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Suo motu: justice as panacea?

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The sun has set on Mian Saqib Nisar’s legacy as the Chief Justice of the Supreme Court of Pakistan. Under his leadership, we saw judicial activism unlike anything seen even during the era of the former Chief Justice Iftikhar Chaudhry. More importantly, we saw suo motu, a rather obscure Latin term, become synonymous with our legal character. Never before in our constitutional history did we see the lofty expectations regarding law and justice from the Supreme Court that we see today.

On a broader scale, we can see our society polarized between two schools of thought or shall I say, extremes. On the one hand are the populists who see the Supreme Court as proverbial nervous system of our body politic and the panacea or cure for all executive excesses and failings. For them, the Supreme Court registers our national pain and summons its powers under Article 184 (3) of the constitution in matters of “public importance” with reference to the enforcement of “fundamental rights”. They see the judge as the proverbial knight, riding the stallion of constitutional authority, who slays the specter of political digression and moral decay, thus saving us from further sliding into the abyss of darkness.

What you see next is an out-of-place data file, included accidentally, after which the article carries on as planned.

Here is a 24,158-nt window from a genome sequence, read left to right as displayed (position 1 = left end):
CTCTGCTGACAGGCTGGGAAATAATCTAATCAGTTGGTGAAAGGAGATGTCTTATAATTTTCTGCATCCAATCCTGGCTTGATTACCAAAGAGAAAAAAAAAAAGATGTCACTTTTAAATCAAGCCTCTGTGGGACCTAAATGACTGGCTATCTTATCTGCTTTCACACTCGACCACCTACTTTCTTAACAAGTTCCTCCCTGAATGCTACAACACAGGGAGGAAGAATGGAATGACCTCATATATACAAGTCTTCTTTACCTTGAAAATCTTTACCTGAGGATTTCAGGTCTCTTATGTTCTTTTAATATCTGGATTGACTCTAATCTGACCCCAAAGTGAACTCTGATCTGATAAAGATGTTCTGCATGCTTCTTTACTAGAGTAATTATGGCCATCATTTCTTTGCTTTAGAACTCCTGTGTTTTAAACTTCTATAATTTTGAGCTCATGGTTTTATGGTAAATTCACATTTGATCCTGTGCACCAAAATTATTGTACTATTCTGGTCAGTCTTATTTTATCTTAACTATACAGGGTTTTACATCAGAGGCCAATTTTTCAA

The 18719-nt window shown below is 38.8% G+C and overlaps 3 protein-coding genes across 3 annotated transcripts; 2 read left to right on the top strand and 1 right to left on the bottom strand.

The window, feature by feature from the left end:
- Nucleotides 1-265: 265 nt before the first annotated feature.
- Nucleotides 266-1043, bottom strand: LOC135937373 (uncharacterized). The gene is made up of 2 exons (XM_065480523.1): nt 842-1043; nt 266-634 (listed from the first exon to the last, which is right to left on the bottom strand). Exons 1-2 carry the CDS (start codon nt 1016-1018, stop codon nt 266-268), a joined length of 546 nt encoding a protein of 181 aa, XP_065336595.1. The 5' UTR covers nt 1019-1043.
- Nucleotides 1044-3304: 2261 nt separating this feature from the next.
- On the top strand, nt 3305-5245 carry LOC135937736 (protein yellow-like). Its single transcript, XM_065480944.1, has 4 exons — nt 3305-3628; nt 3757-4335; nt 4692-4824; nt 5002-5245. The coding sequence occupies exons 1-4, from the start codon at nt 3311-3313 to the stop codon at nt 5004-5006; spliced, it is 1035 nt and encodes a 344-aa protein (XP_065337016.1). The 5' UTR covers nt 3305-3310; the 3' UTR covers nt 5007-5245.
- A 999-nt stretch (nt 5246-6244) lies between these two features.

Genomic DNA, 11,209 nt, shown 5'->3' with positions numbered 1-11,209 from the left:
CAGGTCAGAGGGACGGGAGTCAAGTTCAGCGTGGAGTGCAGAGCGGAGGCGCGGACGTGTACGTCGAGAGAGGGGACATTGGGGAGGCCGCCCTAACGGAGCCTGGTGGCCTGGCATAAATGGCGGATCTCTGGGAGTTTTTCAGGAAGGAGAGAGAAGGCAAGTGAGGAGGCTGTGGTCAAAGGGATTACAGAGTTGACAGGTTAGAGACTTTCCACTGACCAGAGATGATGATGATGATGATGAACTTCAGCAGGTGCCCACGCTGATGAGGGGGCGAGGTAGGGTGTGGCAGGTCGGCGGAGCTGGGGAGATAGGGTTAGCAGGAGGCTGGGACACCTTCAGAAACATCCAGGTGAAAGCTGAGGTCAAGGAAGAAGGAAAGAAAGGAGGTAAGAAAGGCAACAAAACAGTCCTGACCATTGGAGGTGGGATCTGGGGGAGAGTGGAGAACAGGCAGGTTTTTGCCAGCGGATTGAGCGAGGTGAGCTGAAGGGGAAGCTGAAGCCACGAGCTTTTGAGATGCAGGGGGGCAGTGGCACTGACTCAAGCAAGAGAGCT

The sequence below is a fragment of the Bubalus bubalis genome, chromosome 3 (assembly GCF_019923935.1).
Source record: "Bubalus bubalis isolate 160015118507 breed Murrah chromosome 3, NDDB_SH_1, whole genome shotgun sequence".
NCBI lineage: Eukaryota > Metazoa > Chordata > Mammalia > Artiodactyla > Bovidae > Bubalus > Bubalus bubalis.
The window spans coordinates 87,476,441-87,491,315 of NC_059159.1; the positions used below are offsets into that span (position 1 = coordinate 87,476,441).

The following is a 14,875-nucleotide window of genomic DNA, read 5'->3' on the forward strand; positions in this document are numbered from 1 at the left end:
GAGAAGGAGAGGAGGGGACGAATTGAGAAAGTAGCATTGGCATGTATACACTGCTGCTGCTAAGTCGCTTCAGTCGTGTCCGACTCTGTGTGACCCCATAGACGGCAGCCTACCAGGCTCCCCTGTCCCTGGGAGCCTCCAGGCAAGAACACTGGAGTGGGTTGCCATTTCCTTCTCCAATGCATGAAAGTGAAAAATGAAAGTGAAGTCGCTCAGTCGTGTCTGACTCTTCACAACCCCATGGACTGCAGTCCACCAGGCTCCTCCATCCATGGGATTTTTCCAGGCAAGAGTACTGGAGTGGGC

Then we have those who prefer a literal interpretation of the constitution and subscribe to the separation of powers under the constitution amongst the three organs of the state: executive, legislature and judiciary. Rejected by the proponents of this school of thought is the “vacuum theory” i.e. the indispensability of court intervention through suo motu when the other organs of the state have failed to perform their constitutional role. Unchecked suo motu activism is thus seen as an encroachment on the authority of the other organs of the state and a judicial reimagining of infinite........

© Daily Times